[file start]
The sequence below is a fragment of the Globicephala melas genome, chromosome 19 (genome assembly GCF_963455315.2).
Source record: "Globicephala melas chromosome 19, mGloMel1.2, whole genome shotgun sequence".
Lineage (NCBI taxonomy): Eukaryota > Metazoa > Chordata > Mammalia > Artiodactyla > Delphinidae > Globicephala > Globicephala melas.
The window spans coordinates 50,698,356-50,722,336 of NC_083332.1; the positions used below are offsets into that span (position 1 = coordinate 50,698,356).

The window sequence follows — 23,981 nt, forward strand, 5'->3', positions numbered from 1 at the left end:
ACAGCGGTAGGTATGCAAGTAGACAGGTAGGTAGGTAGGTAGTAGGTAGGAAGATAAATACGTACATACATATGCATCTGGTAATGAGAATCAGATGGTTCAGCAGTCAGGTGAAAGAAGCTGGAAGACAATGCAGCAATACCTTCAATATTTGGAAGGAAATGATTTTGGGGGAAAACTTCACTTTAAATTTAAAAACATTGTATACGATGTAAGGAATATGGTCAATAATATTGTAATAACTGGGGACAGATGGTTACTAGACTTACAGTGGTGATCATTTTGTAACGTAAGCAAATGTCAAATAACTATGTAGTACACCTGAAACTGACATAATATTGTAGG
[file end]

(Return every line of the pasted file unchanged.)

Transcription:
The sequence below is a fragment of the Globicephala melas genome, chromosome 19 (genome assembly GCF_963455315.2).
Source record: "Globicephala melas chromosome 19, mGloMel1.2, whole genome shotgun sequence".
Lineage (NCBI taxonomy): Eukaryota > Metazoa > Chordata > Mammalia > Artiodactyla > Delphinidae > Globicephala > Globicephala melas.
The window spans coordinates 50,698,356-50,722,336 of NC_083332.1; the positions used below are offsets into that span (position 1 = coordinate 50,698,356).

The window sequence follows — 23,981 nt, forward strand, 5'->3', positions numbered from 1 at the left end:
ACAGCGGTAGGTATGCAAGTAGACAGGTAGGTAGGTAGGTAGTAGGTAGGAAGATAAATACGTACATACATATGCATCTGGTAATGAGAATCAGATGGTTCAGCAGTCAGGTGAAAGAAGCTGGAAGACAATGCAGCAATACCTTCAATATTTGGAAGGAAATGATTTTGGGGGAAAACTTCACTTTAAATTTAAAAACATTGTATACGATGTAAGGAATATGGTCAATAATATTGTAATAACTGGGGACAGATGGTTACTAGACTTACAGTGGTGATCATTTTGTAACGTAAGCAAATGTCAAATAACTATGTAGTACACCTGAAACTGACATAATATTGTAGG